Most oncology clinics screen for psychosocial distress among patients with cancer, but the same can’t be said for their caregivers, recent research found.
While most oncology practices screen for psychosocial distress in patients with cancer, far fewer do so for cancer caregivers, according to recent research published in the Journal of the National Cancer Institute.
The researchers on the study surveyed 111 practices within the NCI Community Oncology Research Program (NCORP), a network of investigators and cancer care providers across the United States, to determine if they identified caregivers; undergo patient and caregiver distress screening; and distress management strategies.
Findings showed that while a majority (64.9%) of practices reported that they documented informal cancer caregivers, only 16% said that they routinely screened caregivers for distress. Conversely, 92.5% reported distress screenings for the patients.
“The role of the caregiver is incredibly important, but it’s also very challenging,” Chandylen Nightingale, assistant professor of social sciences and health policy at Wake Forest University School of Medicine and co-principal investigator of the study, said in a press release. “Caregiver well-being is crucial because there is evidence to suggest that happy and healthy caregivers provide better support and care to their loved ones, potentially leading to better patient outcomes and even reduced burden for our health care systems.”
Notably, practices with a free-standing outpatient clinic and academic affiliation were less likely to identify and document caregivers in the electronic health record, while practices with a higher volume of oncologists were more likely to record caregiver information.
In the study, the authors mentioned that distress management strategies for caregivers and patients were “widely available.” However, only 12.6% of surveyed oncology practices reported that they routinely identify, screen and provided at least one referral for caregivers experiencing distress. Again, this process was done far more commonly for patients with cancer, occurring in 90.6% of patients.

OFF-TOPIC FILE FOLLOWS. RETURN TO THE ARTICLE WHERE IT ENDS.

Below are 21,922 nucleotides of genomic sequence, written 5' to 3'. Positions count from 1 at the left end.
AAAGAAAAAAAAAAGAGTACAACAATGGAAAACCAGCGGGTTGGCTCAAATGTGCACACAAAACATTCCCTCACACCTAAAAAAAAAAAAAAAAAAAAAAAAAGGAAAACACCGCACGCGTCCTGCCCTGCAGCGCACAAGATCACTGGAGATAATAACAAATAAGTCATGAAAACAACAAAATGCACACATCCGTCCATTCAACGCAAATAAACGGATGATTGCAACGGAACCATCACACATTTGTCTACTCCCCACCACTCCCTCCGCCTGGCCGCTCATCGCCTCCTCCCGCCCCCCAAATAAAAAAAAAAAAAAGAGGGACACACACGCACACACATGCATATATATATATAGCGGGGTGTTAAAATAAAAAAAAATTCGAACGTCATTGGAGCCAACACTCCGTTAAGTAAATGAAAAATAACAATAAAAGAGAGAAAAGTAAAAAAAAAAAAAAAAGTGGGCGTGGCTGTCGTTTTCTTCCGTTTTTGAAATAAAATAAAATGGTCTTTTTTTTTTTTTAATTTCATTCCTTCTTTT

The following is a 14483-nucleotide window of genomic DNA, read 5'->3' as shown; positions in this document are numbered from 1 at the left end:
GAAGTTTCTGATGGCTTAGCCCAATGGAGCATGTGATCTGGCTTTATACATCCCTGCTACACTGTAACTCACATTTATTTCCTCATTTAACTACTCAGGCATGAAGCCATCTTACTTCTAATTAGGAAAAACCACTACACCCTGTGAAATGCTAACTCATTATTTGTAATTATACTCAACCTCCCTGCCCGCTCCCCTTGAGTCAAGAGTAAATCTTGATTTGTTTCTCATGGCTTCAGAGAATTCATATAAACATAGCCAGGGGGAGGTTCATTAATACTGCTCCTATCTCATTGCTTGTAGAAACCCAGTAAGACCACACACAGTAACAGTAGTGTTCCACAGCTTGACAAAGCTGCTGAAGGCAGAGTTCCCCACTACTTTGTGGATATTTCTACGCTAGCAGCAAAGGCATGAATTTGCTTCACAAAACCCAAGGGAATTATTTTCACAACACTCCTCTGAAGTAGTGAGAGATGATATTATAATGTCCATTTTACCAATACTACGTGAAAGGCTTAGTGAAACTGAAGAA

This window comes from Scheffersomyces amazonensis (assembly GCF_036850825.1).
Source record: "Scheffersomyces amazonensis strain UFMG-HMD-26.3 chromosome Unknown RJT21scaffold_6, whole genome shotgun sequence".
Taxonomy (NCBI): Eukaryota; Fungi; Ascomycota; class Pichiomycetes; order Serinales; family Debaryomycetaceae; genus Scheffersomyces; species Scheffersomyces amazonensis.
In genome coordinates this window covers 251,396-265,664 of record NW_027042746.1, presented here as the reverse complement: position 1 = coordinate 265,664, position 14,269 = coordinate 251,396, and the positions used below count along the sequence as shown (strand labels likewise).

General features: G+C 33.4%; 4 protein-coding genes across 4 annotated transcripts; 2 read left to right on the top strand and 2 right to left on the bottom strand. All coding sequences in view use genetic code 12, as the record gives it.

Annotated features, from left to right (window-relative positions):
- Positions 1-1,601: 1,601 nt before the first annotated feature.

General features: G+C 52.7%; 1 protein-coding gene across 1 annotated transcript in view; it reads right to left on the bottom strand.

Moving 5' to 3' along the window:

Nightingale mentioned in the press release, screening for caregiver distress can be as easy as using a distress thermometer where caregivers can rank what they are feeling and experiencing on a scale of 0 to 10.
“We do need to better understand the unique barriers in community oncology settings that are preventing systematic screening for caregivers,” she said. “Our findings suggest that patient
distress screening is widespread among community oncology clinics. However, very few are comprehensively engaging caregivers.”
Moving forward, the research team mentioned that they hope to develop a better understanding of the barriers to caregiver distress screening and how they can make supportive care services more accessible to these individuals.
“Defeating cancer is a team effort, and I commend Dr. Nightingale and the entire team for looking at such an important issue,” said Dr. Ruben Mesa, president of Atrium Health Levine Cancer, executive director of Wake Forest Baptist’s Comprehensive Cancer Center and vice dean for cancer programs at Wake Forest University School of Medicine, in the press release. “The hope is that we can leverage existing processes for patients and translate them to caregivers to make sure we are providing the best possible support for patients across the country who are facing cancer.”
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